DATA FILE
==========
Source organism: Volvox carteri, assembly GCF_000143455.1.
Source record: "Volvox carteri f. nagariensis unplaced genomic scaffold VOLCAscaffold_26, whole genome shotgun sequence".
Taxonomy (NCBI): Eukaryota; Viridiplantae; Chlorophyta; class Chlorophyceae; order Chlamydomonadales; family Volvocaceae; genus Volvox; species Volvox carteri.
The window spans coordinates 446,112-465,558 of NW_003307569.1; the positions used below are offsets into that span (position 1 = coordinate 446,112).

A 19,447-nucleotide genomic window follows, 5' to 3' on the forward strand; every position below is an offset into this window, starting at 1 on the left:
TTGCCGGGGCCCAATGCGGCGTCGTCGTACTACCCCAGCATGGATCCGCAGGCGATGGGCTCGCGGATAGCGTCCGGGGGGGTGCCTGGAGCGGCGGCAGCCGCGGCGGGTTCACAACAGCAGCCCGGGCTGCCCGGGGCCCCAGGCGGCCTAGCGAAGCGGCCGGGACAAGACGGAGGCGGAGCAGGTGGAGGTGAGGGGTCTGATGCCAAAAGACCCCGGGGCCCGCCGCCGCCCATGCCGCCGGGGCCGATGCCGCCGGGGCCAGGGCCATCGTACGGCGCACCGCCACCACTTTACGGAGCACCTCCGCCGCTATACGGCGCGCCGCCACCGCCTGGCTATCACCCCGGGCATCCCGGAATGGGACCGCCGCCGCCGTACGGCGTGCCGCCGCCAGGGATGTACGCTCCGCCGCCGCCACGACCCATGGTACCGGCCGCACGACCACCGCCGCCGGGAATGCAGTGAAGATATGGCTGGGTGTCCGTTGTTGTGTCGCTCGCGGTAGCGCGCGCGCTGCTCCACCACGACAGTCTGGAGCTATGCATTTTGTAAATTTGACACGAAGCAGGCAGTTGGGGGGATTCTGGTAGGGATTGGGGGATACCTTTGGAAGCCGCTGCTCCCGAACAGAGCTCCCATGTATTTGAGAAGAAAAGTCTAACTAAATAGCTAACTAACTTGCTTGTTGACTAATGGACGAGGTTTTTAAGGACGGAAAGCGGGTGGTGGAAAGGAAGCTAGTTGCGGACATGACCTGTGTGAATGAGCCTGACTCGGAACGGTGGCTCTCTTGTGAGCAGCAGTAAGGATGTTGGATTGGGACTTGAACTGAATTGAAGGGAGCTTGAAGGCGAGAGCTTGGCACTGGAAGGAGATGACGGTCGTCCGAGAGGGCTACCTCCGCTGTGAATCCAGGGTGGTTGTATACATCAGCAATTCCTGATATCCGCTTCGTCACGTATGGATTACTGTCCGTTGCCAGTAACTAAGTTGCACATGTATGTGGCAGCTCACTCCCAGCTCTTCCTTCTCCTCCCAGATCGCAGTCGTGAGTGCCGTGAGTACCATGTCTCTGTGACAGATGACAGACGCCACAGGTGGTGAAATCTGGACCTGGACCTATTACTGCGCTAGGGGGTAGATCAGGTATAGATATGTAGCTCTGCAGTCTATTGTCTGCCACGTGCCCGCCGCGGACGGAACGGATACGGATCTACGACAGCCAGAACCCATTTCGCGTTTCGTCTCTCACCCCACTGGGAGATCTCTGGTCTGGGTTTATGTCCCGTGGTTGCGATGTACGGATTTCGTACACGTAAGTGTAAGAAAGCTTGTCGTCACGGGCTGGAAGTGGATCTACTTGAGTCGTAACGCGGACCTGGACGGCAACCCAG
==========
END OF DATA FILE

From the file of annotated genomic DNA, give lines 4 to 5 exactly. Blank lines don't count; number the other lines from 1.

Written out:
The window spans coordinates 446,112-465,558 of NW_003307569.1; the positions used below are offsets into that span (position 1 = coordinate 446,112).

A 19,447-nucleotide genomic window follows, 5' to 3' on the forward strand; every position below is an offset into this window, starting at 1 on the left: